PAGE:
I think this topic is very interesting. I do not think yelling at a child gets the point across anymore than just a simple conversation with a child. In fact, I think a child will rebel more if they are yelled at. I know if my parents have a normal calm conversation with me this opens up discussion instead of just punishing me. This article is about if yelling at children is considered verbal abuse... http://consumer.healthday.com/encyclopedia/article.asp?AID=648565 I think sometimes children do need to be put in their place and yelling a few times isnt too bad, but it should definitely not be a pattern. What do you guys think?

Brooke-In response to your comment about learning about this in a psychology course, it also reminded me of something I learned when I took PSYCH 101. Though I don't remember discussing the effects of verbal abuse on children exactly, I do remember learning about classical and operant conditioning. These theories, developed by Pavlov and Skinner respectively, are two forms of learning. Your commentary made me think about operant conditioning more specifically because it includes either reinforcement or punishment to increase or decrease the frequency of a behavior. In connection to a parent yelling at a child, might this be a form of operant conditioning? So while a parent may yell at a child every time he or she wets the bed for example, will this result in the child ceasing to wet the bed in accordance with Skinner's theory? And if this is in fact the case, will it also hinder the child in other areas of his or her life? Theoretically, the child might be less likely to tell his or her parents when he or she makes a mistake in the future, like failing an exam or getting in trouble with a teacher. I think the connection between operant conditioning and yelling at a child is very interesting so thanks so much for making me think about it!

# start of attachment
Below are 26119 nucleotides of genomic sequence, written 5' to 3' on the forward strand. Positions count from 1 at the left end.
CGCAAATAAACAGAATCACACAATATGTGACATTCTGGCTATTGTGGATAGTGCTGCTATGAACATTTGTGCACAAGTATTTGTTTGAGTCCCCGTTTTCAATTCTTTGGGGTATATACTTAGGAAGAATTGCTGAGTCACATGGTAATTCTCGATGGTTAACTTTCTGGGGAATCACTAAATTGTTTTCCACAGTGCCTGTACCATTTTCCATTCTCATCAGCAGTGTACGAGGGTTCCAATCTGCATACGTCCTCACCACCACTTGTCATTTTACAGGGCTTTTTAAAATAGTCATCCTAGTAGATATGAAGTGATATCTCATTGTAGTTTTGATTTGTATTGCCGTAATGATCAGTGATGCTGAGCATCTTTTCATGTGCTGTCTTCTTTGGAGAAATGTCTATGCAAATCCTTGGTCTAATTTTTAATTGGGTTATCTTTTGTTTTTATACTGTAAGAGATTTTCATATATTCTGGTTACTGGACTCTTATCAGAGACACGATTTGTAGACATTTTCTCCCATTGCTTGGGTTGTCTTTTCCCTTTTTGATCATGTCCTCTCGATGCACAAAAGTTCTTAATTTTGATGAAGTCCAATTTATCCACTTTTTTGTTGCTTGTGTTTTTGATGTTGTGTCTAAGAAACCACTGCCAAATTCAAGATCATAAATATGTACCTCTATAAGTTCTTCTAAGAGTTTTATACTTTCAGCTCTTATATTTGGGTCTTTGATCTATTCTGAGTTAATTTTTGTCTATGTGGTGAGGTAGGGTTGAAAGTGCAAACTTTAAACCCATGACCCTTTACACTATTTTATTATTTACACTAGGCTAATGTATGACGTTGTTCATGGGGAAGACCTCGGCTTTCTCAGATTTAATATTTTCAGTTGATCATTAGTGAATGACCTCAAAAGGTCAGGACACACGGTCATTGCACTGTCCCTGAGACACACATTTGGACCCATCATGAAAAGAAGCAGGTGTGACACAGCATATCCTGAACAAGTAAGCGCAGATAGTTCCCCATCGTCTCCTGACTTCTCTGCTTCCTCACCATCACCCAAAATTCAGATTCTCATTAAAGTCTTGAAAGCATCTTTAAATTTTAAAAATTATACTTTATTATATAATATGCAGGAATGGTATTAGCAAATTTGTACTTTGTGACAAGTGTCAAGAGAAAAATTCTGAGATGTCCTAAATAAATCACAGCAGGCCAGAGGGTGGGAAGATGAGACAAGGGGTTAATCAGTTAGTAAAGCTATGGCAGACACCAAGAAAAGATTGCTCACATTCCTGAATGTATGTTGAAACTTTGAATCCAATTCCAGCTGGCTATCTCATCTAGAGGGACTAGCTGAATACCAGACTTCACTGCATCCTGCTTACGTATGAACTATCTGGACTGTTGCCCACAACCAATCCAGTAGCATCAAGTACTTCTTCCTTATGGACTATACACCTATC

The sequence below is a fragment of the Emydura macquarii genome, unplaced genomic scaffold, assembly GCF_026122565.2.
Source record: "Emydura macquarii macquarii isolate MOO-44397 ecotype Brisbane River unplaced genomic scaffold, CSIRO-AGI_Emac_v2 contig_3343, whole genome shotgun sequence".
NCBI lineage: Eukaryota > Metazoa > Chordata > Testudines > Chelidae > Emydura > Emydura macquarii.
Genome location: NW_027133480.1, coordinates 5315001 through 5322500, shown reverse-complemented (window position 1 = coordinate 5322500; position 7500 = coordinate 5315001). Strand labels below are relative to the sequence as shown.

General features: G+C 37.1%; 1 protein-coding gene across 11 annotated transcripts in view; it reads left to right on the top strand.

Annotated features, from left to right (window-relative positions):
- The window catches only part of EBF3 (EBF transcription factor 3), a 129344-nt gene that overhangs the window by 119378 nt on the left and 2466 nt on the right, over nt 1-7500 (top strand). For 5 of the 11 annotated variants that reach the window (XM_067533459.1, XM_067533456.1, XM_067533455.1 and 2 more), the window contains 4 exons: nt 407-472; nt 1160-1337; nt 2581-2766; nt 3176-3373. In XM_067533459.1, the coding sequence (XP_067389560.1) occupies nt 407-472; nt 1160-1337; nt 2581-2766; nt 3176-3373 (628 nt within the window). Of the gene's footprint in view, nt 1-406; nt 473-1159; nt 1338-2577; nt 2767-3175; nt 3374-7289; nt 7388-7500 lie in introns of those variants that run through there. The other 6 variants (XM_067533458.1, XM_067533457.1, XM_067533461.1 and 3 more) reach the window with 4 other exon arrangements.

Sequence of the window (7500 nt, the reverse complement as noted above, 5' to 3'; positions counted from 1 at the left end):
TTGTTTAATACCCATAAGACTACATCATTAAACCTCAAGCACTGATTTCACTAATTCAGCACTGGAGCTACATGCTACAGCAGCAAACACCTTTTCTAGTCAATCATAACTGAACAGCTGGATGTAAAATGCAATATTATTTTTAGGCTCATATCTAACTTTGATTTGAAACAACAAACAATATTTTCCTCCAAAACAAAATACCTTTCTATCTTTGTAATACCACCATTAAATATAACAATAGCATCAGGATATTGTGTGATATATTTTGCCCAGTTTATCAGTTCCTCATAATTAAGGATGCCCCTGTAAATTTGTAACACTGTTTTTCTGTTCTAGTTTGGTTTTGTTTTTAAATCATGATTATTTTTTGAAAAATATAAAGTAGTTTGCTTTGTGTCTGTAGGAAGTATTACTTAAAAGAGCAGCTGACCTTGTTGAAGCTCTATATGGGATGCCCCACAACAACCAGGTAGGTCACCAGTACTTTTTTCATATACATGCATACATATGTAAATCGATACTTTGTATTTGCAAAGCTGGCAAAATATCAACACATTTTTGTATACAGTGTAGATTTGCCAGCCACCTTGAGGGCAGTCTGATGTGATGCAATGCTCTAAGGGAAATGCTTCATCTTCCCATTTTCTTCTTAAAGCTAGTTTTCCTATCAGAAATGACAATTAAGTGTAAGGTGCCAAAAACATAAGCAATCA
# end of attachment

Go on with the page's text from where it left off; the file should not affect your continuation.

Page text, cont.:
This may just be the result of growing up in a strict Jamaican household, but I still don't see anything wrong with it. It has always been spare the rod spoil the child in my family and most of my friends families as well. The times I see children, or at least Caribbean children, act up the most is when they are not being disciplined in this way. I really am beginning to think this whole how to discipline children thing is more based on culture than it is on the child. Think of cultures where the mindset is completely different than one in the US. Not only do they suffer from a lot less mental illnesses and disorders than people do here, but they all discipline their children a lot differently too. I mean maybe I've got it wrong and there's absolutely no connection between the two whatsoever but it's something to think about.